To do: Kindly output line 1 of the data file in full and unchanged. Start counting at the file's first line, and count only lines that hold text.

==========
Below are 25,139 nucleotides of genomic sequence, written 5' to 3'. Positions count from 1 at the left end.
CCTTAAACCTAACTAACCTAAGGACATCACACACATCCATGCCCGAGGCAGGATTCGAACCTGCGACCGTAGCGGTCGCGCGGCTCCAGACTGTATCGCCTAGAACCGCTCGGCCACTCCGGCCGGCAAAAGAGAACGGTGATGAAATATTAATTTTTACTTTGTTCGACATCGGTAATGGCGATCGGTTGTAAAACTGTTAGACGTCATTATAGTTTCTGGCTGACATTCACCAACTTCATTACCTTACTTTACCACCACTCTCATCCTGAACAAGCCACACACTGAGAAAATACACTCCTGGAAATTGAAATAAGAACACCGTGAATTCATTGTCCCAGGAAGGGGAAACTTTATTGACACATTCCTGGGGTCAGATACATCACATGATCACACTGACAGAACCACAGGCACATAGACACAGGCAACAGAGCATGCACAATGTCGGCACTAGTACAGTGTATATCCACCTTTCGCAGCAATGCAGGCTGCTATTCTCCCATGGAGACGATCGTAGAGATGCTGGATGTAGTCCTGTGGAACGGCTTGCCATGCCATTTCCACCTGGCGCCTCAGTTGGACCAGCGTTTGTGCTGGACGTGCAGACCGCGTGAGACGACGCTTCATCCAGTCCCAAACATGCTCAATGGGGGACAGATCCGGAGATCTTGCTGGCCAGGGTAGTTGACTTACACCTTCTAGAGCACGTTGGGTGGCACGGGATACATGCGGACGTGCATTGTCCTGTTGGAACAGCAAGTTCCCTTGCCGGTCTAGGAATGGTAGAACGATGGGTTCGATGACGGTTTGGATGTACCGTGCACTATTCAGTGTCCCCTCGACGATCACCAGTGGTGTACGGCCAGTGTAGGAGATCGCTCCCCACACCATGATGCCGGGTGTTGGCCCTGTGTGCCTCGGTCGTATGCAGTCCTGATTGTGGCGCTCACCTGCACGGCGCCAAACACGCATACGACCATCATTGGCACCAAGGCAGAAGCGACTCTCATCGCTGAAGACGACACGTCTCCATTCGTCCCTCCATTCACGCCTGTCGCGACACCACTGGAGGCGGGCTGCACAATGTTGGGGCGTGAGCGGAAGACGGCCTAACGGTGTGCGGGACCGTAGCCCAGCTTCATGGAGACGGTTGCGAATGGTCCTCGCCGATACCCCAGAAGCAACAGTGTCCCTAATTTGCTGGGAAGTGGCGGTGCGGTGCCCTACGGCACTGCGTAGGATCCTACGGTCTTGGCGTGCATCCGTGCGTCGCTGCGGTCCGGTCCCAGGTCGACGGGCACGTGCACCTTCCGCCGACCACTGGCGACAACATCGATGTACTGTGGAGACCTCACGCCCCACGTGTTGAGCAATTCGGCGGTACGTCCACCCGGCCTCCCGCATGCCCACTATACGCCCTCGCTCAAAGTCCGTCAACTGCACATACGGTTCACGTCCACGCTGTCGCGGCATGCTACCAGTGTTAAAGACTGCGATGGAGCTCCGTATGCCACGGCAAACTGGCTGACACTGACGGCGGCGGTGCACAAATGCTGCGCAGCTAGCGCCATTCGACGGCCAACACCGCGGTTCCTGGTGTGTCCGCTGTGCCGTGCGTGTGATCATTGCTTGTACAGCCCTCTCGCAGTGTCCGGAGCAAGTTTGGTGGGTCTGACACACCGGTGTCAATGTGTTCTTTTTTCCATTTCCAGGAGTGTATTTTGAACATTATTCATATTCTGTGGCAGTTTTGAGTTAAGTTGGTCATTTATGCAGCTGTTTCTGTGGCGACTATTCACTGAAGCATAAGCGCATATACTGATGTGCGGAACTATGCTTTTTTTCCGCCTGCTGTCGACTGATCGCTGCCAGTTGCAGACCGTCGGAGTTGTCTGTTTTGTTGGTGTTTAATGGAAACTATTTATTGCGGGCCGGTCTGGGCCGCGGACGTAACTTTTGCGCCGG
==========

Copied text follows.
Below are 25,139 nucleotides of genomic sequence, written 5' to 3'. Positions count from 1 at the left end.